Towards A New Professionalism for English Language Teachers in China: Changes in Beliefs and Attitudes, and Classroom Practice
Degree: Doctoral Thesis
Authors: David William Sansom
Supervisors: Doctor Andrew Found (University of Saint Joseph) Co-supervisor: Doctor Vin Davies (Visiting Professor, University of Saint Joseph)
This doctoral dissertation focuses on teacher education in the context of experienced tertiary English language teachers in mainland China. It investigates the changes in teachers’ beliefs and attitudes, and in their classroom practice, that result from an external inservice education and training (INSET) course. It follows up subsequent change in teachers’ classroom practice, and in their beliefs and attitudes, in their teaching contexts one year after the INSET course. This dissertation presents a review of the literature in the field of second language teacher education, shifts in research paradigms in the field, and the characterisation of inservice teacher professional development. The nature of teachers’ beliefs and attitudes, and of teachers’ classroom practice, are synthesised from the literature, and are related to research on stages of innovations. Models of change (from beliefs and attitudes to classroom practice, as well as alternative pathways) are discussed, and a conceptualisation of the processes of teacher change in the context of innovations for experienced inservice teachers is proposed.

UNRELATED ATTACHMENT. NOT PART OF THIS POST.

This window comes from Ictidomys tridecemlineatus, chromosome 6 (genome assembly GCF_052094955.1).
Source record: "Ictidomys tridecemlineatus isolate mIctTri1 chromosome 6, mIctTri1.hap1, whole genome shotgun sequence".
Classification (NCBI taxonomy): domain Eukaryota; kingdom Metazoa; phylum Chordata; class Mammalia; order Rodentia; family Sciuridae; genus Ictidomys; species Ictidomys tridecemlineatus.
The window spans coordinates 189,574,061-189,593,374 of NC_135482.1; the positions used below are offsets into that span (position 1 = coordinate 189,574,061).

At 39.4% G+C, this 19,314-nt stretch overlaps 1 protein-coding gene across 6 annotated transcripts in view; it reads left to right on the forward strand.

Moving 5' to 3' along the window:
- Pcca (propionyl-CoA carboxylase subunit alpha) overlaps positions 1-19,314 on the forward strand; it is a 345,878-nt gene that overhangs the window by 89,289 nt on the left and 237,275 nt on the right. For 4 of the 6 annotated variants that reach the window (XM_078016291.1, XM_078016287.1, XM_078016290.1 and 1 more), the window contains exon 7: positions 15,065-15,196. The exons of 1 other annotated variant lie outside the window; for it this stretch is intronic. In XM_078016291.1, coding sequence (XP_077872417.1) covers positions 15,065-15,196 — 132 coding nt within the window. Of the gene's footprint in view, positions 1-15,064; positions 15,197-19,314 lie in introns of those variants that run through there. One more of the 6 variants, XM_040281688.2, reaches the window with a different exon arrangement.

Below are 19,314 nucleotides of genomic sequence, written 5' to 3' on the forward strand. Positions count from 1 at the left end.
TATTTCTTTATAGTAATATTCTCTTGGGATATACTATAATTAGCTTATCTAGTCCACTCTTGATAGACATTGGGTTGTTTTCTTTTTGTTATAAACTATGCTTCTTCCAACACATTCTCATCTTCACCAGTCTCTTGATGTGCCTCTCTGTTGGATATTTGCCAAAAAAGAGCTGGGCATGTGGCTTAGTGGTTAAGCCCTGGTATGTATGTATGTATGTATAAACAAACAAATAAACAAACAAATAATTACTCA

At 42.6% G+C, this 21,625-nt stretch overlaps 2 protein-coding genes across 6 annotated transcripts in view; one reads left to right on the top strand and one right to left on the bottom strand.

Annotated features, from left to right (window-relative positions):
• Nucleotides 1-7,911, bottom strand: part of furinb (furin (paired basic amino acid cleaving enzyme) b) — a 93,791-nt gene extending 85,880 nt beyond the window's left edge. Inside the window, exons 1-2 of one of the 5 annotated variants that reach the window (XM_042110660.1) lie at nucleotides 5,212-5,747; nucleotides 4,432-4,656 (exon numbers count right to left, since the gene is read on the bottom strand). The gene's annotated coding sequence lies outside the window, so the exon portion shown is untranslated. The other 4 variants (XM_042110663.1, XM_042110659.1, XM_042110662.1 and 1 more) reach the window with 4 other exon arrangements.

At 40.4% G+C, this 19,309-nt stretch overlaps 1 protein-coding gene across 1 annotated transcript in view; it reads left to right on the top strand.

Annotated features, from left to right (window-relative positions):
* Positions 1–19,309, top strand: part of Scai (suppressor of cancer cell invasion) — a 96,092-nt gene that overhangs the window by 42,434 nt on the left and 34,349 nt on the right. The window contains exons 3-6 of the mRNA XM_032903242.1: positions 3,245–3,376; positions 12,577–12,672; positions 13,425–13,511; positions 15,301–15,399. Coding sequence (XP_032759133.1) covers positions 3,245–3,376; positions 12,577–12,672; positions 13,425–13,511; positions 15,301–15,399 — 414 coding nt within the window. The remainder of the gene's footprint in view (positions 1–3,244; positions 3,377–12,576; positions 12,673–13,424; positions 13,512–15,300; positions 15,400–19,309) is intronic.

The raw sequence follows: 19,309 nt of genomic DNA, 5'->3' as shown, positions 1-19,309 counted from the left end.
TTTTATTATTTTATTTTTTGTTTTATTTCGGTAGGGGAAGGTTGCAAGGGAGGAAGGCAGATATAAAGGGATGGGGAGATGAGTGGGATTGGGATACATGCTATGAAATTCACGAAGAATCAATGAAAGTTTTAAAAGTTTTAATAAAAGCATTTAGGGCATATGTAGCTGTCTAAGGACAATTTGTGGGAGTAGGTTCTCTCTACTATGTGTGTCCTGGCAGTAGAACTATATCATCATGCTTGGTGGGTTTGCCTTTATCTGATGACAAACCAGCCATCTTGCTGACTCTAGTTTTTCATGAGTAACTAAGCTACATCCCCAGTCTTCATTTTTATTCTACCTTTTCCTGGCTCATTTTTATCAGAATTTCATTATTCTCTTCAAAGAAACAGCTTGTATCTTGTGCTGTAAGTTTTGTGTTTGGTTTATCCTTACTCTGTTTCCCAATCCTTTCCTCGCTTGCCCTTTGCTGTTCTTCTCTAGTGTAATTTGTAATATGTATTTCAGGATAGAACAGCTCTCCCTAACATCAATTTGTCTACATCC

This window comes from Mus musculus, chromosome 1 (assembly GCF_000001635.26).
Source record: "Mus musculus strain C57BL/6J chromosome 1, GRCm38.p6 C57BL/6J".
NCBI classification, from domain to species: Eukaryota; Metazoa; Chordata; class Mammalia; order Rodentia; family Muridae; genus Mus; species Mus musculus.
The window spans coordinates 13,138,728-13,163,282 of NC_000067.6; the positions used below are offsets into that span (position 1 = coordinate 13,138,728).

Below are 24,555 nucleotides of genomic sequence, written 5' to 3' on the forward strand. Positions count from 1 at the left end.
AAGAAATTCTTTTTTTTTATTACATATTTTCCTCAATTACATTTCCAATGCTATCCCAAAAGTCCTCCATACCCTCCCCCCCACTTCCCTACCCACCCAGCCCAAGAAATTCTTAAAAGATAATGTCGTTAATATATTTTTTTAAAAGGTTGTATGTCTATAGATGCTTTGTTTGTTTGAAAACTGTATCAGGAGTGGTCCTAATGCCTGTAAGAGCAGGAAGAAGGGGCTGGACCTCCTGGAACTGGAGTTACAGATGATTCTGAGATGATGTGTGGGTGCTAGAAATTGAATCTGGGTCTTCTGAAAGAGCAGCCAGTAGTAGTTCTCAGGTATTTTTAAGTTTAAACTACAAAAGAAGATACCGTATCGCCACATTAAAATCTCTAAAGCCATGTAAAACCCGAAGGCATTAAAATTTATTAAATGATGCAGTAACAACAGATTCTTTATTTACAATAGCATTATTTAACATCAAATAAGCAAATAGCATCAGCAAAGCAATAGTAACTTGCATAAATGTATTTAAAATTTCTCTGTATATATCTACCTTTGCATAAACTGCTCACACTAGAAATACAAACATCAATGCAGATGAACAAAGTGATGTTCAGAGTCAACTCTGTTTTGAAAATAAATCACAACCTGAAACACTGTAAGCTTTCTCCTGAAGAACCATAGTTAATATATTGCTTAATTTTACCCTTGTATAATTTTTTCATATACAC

The research presents a case study of one group of teachers attending an INSET course, and uses qualitative data collection, analysis and interpretation. Findings are discussed which provide insight and guidance for INSET provision in the context of experienced teachers, and which add to the research in the field of teacher education in the context of China. The findings suggest that in the complexity of INSET among individual teachers any one model of the process of teacher change may not be applicable, but rather that multiple possible models of change exist for each teacher—in beliefs and attitudes, and in classroom practice—and for each innovation. It is likely that each individual teacher experiences different change models for different innovations during the same INSET course. The significance and implications of the findings are discussed in relation to INSET provision, teacher change, and theories of teacher education and development, as well as the limits of the study, and future research areas suggested.